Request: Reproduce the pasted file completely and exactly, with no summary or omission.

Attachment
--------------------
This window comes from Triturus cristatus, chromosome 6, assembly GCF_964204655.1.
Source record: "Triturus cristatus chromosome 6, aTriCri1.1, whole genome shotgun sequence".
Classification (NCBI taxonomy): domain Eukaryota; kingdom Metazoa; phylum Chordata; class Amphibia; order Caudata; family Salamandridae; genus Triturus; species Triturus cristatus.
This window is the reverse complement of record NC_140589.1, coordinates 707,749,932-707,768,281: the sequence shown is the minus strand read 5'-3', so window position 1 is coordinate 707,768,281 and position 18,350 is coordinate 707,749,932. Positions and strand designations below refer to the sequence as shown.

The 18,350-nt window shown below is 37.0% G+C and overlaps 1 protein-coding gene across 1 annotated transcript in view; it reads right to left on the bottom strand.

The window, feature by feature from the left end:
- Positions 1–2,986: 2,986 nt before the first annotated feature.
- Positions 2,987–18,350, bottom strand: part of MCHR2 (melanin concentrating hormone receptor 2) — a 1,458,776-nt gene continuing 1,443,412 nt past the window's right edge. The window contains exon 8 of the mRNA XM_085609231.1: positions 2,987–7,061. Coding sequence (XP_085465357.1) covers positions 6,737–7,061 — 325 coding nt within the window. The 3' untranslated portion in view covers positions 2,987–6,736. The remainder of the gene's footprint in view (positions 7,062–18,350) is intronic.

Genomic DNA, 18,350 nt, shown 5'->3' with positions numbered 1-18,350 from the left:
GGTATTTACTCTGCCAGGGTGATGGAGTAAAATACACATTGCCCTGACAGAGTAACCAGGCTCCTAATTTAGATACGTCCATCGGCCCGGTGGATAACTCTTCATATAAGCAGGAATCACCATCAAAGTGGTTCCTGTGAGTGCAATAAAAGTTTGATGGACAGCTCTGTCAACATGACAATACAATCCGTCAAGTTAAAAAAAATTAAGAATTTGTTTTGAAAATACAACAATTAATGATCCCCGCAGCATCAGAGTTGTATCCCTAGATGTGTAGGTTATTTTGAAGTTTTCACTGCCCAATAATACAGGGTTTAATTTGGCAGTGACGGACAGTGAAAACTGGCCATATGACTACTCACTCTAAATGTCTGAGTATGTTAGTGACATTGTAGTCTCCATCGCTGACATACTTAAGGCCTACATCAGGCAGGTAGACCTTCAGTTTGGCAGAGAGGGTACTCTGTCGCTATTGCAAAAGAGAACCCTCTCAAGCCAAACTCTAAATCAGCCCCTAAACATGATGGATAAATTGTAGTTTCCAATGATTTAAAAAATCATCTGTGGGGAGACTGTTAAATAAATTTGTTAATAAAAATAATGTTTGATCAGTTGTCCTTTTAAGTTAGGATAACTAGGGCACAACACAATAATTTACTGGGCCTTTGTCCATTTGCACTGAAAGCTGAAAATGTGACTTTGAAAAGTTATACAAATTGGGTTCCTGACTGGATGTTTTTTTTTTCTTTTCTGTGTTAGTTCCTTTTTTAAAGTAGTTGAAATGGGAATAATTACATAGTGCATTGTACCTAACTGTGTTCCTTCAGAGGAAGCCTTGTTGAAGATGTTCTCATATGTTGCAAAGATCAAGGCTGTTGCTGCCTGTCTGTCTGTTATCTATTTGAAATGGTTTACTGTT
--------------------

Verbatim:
This window comes from Triturus cristatus, chromosome 6, assembly GCF_964204655.1.
Source record: "Triturus cristatus chromosome 6, aTriCri1.1, whole genome shotgun sequence".
Classification (NCBI taxonomy): domain Eukaryota; kingdom Metazoa; phylum Chordata; class Amphibia; order Caudata; family Salamandridae; genus Triturus; species Triturus cristatus.
This window is the reverse complement of record NC_140589.1, coordinates 707,749,932-707,768,281: the sequence shown is the minus strand read 5'-3', so window position 1 is coordinate 707,768,281 and position 18,350 is coordinate 707,749,932. Positions and strand designations below refer to the sequence as shown.

The 18,350-nt window shown below is 37.0% G+C and overlaps 1 protein-coding gene across 1 annotated transcript in view; it reads right to left on the bottom strand.

The window, feature by feature from the left end:
- Positions 1–2,986: 2,986 nt before the first annotated feature.
- Positions 2,987–18,350, bottom strand: part of MCHR2 (melanin concentrating hormone receptor 2) — a 1,458,776-nt gene continuing 1,443,412 nt past the window's right edge. The window contains exon 8 of the mRNA XM_085609231.1: positions 2,987–7,061. Coding sequence (XP_085465357.1) covers positions 6,737–7,061 — 325 coding nt within the window. The 3' untranslated portion in view covers positions 2,987–6,736. The remainder of the gene's footprint in view (positions 7,062–18,350) is intronic.

Genomic DNA, 18,350 nt, shown 5'->3' with positions numbered 1-18,350 from the left:
GGTATTTACTCTGCCAGGGTGATGGAGTAAAATACACATTGCCCTGACAGAGTAACCAGGCTCCTAATTTAGATACGTCCATCGGCCCGGTGGATAACTCTTCATATAAGCAGGAATCACCATCAAAGTGGTTCCTGTGAGTGCAATAAAAGTTTGATGGACAGCTCTGTCAACATGACAATACAATCCGTCAAGTTAAAAAAAATTAAGAATTTGTTTTGAAAATACAACAATTAATGATCCCCGCAGCATCAGAGTTGTATCCCTAGATGTGTAGGTTATTTTGAAGTTTTCACTGCCCAATAATACAGGGTTTAATTTGGCAGTGACGGACAGTGAAAACTGGCCATATGACTACTCACTCTAAATGTCTGAGTATGTTAGTGACATTGTAGTCTCCATCGCTGACATACTTAAGGCCTACATCAGGCAGGTAGACCTTCAGTTTGGCAGAGAGGGTACTCTGTCGCTATTGCAAAAGAGAACCCTCTCAAGCCAAACTCTAAATCAGCCCCTAAACATGATGGATAAATTGTAGTTTCCAATGATTTAAAAAATCATCTGTGGGGAGACTGTTAAATAAATTTGTTAATAAAAATAATGTTTGATCAGTTGTCCTTTTAAGTTAGGATAACTAGGGCACAACACAATAATTTACTGGGCCTTTGTCCATTTGCACTGAAAGCTGAAAATGTGACTTTGAAAAGTTATACAAATTGGGTTCCTGACTGGATGTTTTTTTTTTCTTTTCTGTGTTAGTTCCTTTTTTAAAGTAGTTGAAATGGGAATAATTACATAGTGCATTGTACCTAACTGTGTTCCTTCAGAGGAAGCCTTGTTGAAGATGTTCTCATATGTTGCAAAGATCAAGGCTGTTGCTGCCTGTCTGTCTGTTATCTATTTGAAATGGTTTACTGTT